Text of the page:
Kwendin #1 | February 15, 2017
So our 2017 journey begins. For me, it starts with a ferry ride over to Tsawaassen, so here I am writing a few things and getting organized. We have a team of five this year and we should all gather this afternoon at Bob's home.
Our team leader is Bob Swann, who is the Minister for Mission at First Baptist Church in downtown Vancouver. Bob and I were roommates at UBC in the 70's, so that is now over 40 years ago. Bob and his wife Anne were missionaries with the Baptist church in Liberia in 1980, and when the president was assassinated they had to flee for their lives. That is a long story but it is the reason we are going back to Liberia, and in particular back to Kwendin, every year now for a month. Bob and I also were in Kenya for quite a few years so we have lots in common. This is our sixth trip I think.
Spencer Willis RN lives and works in Vancouver, and is part of the same church as Bob. Spencer has been with us 3 times before and always gets a visit from a little boy that was born during our first visit in 2011. The boy is named Spencer!
Kate Hensman RN came with us last year. Her parents live in Ladysmith and are good friends of ours. Kate lives and works in Victoria. She has trained as a Disaster Advanced Response Team member with Samaritan's Purse, so she was in Ecuador after the earthquake in April, and has just come back from spending the month of January in the SP field hospital in Mosul, Iraq.
Kristie Hornett RN is new to the team. She lives and works in Ladysmith and attends the same church that I do. She has never been on a mission trip and her excitement is infectious. She talked to a sales rep from the Abbott company who is lending us a small lab machine and donating the needed cartridges, so we should have access to a few lab tests this time.
So I think this is going to be a great month. There will be lots of work, lots of heat, very little snow (!) and a chance to work together as a close knit team.
The plan today is for Kate to ride the ferry from Victoria, meeting me in Tsawassen, where Bob will collect us to go to his place. Spencer will meet us there and Kristie is already in Vancouver so she will meet us there too. We should have the afternoon together to sort luggage and get to know each other.
So that's the team. Once we get to Kwendin I'll try and remember to summarize who is who so you can all keep track of what I am talking about. Lots of the Liberians that we work with will be the same as before, but every year there are some changes--people move on to other things in life.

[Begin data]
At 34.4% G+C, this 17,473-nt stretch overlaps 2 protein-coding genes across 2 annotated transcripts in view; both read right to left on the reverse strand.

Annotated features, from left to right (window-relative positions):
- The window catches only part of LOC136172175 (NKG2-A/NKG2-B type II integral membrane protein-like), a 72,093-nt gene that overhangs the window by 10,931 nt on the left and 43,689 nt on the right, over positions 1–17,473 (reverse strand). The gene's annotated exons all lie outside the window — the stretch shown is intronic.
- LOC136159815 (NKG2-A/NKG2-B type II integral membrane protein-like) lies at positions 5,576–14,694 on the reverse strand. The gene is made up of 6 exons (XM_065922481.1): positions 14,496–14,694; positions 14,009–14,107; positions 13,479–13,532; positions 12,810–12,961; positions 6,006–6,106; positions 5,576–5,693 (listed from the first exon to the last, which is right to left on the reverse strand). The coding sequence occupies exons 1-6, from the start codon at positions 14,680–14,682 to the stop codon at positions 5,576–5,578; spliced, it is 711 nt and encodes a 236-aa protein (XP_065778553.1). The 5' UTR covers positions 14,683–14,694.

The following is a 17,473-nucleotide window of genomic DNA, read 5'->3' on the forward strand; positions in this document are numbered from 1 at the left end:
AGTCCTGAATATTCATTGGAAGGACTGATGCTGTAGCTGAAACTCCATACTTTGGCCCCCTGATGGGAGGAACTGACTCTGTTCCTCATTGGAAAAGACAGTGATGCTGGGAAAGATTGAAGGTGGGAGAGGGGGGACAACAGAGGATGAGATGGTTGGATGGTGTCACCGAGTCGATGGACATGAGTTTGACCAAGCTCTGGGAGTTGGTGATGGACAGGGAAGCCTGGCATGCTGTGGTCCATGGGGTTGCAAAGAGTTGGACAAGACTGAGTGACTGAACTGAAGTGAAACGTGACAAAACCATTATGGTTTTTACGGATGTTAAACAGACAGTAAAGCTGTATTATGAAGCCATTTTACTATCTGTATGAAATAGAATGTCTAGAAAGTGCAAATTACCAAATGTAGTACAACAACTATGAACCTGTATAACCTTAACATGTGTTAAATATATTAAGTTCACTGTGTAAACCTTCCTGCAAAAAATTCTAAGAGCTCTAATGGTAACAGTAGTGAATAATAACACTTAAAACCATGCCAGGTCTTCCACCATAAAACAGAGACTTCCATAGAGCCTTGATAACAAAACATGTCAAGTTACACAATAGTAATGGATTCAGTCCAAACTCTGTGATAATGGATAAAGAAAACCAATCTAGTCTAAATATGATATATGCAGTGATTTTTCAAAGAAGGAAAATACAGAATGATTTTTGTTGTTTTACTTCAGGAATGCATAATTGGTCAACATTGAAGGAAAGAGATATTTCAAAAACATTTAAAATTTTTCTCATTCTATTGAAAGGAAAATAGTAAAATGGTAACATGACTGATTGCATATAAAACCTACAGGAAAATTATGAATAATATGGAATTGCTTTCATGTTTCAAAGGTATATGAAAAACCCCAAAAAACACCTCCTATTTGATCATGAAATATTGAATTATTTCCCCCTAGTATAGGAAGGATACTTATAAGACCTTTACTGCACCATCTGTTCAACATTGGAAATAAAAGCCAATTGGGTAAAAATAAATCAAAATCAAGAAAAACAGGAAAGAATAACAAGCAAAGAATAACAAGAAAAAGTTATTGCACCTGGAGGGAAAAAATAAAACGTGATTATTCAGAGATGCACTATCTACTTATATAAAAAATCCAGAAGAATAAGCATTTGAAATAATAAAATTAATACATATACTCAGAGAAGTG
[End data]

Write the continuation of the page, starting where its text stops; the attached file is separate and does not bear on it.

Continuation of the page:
Mostly in the village things change very slowly.
Kwendin is a fair sized village with a few shops, a government school and the little medical clinic where we work. There is no electricity, no running water, no paved roads. I don't think there is a single computer in the village. But many cell phones! About 2 km out of town is the campus of the Kwendin Vocational Training College KVTC where our staff house is. That was a thriving and well organized campus in 1980 but 30 years of war have left it completely run down. The electrical grid is gone, the pipes for running water are all corroded and blocked, and the buildings all need renovation. There is currently a low functioning primary school and we have left little solar panels on several of the buildings over the years, so people can charge their cell phones all year long. We stay in one of the staff houses, which we have been slowly repairing over the 6 years. In particular it has rain tanks with pipes that feed our kitchen and bathrooms, so if there is rain we actually do have running water. If there is rain.
The nearest hospital is Tappita, abut 30 minutes drive away. We are planning to organize some surgical days to operate on patients who need hernia repairs. Just how many days and which days is yet to be determined--always a sensitive process of negotiation with the staff.
Dr. John Potts